It can be hard to know how to support them. Here are 10 ways to help your friends when they need it most. You don’t have to go through this alone, so reach out and let us know what we can do for you!
Ask Open-Ended Questions.
Open-ended questions allow for dialogue and communication. Asking open-ended questions like “How are you feeling?”, “What can I do to help?” and “Is there anything you need from me?” allows the person to respond without feeling like they need to answer right away.
When trying to offer help, open-ended questions also allow your friend space for them to ask for exactly what they need without feeling guilty or embarrassed about it.
Letting your friend talk about their experience and offering up some of your own (if applicable) can be really powerful as it makes them feel like someone else cares and understands what they’re going through. Asking open-ended questions also opens up opportunities for you to ask more specific questions and gives your friend a chance to share their ideas.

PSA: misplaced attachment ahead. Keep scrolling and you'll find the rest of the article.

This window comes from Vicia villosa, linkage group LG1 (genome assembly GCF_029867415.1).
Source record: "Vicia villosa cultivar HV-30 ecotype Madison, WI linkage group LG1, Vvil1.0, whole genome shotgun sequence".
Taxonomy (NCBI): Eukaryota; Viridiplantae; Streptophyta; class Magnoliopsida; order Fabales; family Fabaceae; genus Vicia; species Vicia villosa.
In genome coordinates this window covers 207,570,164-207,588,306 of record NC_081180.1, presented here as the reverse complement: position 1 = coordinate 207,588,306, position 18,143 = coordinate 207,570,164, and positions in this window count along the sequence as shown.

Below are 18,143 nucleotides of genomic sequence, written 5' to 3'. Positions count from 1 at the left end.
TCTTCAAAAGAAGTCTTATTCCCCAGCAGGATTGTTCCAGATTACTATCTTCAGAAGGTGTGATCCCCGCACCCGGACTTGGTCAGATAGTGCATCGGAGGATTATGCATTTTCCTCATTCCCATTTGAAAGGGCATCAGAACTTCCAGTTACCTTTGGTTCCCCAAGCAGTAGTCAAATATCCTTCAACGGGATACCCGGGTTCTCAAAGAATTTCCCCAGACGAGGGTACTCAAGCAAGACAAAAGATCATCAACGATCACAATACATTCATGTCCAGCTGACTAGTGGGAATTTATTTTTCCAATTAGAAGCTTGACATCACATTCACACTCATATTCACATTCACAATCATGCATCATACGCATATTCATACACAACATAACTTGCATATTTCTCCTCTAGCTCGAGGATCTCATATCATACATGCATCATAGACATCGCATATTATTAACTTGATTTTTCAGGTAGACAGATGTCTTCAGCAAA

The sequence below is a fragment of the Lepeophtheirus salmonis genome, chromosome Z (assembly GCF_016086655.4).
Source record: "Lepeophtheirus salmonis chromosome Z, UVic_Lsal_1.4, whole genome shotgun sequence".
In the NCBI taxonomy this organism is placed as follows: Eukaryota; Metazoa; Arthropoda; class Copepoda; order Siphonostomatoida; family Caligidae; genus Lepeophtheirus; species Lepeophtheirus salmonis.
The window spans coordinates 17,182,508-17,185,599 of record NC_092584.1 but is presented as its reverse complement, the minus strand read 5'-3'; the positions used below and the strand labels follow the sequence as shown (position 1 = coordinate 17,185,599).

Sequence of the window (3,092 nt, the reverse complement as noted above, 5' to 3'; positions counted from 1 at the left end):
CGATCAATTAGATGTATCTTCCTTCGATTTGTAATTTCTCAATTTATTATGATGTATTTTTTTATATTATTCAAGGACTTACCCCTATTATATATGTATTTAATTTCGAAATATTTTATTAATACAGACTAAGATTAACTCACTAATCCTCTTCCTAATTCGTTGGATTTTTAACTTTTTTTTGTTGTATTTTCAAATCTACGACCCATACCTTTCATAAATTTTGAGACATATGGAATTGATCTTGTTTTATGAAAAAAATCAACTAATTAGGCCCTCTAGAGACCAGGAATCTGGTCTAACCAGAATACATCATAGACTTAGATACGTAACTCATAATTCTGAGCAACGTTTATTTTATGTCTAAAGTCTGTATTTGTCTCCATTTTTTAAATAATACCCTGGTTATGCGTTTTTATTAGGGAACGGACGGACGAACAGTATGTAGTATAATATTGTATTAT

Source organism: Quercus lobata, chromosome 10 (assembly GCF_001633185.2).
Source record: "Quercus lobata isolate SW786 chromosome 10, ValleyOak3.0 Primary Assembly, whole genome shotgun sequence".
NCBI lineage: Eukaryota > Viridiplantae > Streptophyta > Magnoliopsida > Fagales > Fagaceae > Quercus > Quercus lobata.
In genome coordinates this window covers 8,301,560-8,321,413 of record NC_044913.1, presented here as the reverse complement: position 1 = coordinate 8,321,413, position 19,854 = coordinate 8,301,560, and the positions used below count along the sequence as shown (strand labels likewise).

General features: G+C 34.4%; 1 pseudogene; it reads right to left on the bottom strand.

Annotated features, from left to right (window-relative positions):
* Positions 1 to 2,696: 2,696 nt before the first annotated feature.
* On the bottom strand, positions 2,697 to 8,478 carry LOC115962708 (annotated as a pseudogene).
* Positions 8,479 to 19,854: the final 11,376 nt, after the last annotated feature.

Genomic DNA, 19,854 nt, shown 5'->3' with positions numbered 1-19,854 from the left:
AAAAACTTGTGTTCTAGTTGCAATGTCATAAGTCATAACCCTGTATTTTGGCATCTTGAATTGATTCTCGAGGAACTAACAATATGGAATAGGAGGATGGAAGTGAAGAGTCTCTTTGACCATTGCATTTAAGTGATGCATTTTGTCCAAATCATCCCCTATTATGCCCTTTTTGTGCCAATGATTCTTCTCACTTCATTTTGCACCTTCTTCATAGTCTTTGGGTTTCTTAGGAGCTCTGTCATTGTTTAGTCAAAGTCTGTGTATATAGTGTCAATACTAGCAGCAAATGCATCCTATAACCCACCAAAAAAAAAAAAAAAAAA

Write a Letter.
It may seem like an old-fashioned way to offer some support, but sometimes a letter is exactly what someone needs. Letters tend to be more personal and are often more approachable.
You can write a letter to your friend letting them know you are thinking about them, sending all of your love their way. You could even fold a paper plane and write letters to your friend on it before sending it their way!
As well as offering some love and support, a letter can also be a good way to express yourself and your thoughts and feelings, which you might not otherwise have the opportunity to.
Give Them a Hug.
Hugs can be very therapeutic and comforting, which is why they are such a good way to offer comfort and support. Hugs make people feel loved and protected, offering a sense of security.